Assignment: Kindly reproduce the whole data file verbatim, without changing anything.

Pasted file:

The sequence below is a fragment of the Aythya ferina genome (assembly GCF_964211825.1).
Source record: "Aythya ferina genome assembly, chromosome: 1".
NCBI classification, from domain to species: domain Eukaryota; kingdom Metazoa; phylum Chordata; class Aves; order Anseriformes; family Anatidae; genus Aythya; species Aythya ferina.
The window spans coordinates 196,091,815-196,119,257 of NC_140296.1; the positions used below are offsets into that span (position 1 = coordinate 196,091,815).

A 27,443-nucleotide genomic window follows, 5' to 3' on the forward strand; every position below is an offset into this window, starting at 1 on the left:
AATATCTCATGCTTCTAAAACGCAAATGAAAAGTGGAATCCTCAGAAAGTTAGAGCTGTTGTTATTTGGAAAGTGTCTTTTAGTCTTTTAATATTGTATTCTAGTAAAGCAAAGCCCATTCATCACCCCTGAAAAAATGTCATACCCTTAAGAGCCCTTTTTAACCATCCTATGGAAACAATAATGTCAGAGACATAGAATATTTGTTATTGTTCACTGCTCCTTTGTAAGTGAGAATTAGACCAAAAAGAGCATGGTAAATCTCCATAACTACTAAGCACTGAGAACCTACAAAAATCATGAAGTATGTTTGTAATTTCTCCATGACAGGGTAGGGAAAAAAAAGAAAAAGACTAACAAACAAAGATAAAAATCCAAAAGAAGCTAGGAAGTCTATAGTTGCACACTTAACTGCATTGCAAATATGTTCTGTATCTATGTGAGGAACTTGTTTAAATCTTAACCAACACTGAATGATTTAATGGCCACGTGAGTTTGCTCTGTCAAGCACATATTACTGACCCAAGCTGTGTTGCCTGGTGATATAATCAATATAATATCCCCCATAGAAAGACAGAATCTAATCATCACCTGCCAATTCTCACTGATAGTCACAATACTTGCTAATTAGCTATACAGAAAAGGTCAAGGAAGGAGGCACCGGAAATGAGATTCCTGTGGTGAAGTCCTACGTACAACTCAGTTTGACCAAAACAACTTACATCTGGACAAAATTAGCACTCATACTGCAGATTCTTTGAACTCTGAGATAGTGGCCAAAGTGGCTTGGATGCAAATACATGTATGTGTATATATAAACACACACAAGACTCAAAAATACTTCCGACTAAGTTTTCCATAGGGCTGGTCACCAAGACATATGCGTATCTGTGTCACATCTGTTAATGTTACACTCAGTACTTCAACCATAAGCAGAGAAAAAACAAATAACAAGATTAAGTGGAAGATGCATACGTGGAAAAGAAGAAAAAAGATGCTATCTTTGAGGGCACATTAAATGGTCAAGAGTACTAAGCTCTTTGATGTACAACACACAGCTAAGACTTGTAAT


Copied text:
The sequence below is a fragment of the Aythya ferina genome (assembly GCF_964211825.1).
Source record: "Aythya ferina genome assembly, chromosome: 1".
NCBI classification, from domain to species: domain Eukaryota; kingdom Metazoa; phylum Chordata; class Aves; order Anseriformes; family Anatidae; genus Aythya; species Aythya ferina.
The window spans coordinates 196,091,815-196,119,257 of NC_140296.1; the positions used below are offsets into that span (position 1 = coordinate 196,091,815).

A 27,443-nucleotide genomic window follows, 5' to 3' on the forward strand; every position below is an offset into this window, starting at 1 on the left:
AATATCTCATGCTTCTAAAACGCAAATGAAAAGTGGAATCCTCAGAAAGTTAGAGCTGTTGTTATTTGGAAAGTGTCTTTTAGTCTTTTAATATTGTATTCTAGTAAAGCAAAGCCCATTCATCACCCCTGAAAAAATGTCATACCCTTAAGAGCCCTTTTTAACCATCCTATGGAAACAATAATGTCAGAGACATAGAATATTTGTTATTGTTCACTGCTCCTTTGTAAGTGAGAATTAGACCAAAAAGAGCATGGTAAATCTCCATAACTACTAAGCACTGAGAACCTACAAAAATCATGAAGTATGTTTGTAATTTCTCCATGACAGGGTAGGGAAAAAAAAGAAAAAGACTAACAAACAAAGATAAAAATCCAAAAGAAGCTAGGAAGTCTATAGTTGCACACTTAACTGCATTGCAAATATGTTCTGTATCTATGTGAGGAACTTGTTTAAATCTTAACCAACACTGAATGATTTAATGGCCACGTGAGTTTGCTCTGTCAAGCACATATTACTGACCCAAGCTGTGTTGCCTGGTGATATAATCAATATAATATCCCCCATAGAAAGACAGAATCTAATCATCACCTGCCAATTCTCACTGATAGTCACAATACTTGCTAATTAGCTATACAGAAAAGGTCAAGGAAGGAGGCACCGGAAATGAGATTCCTGTGGTGAAGTCCTACGTACAACTCAGTTTGACCAAAACAACTTACATCTGGACAAAATTAGCACTCATACTGCAGATTCTTTGAACTCTGAGATAGTGGCCAAAGTGGCTTGGATGCAAATACATGTATGTGTATATATAAACACACACAAGACTCAAAAATACTTCCGACTAAGTTTTCCATAGGGCTGGTCACCAAGACATATGCGTATCTGTGTCACATCTGTTAATGTTACACTCAGTACTTCAACCATAAGCAGAGAAAAAACAAATAACAAGATTAAGTGGAAGATGCATACGTGGAAAAGAAGAAAAAAGATGCTATCTTTGAGGGCACATTAAATGGTCAAGAGTACTAAGCTCTTTGATGTACAACACACAGCTAAGACTTGTAAT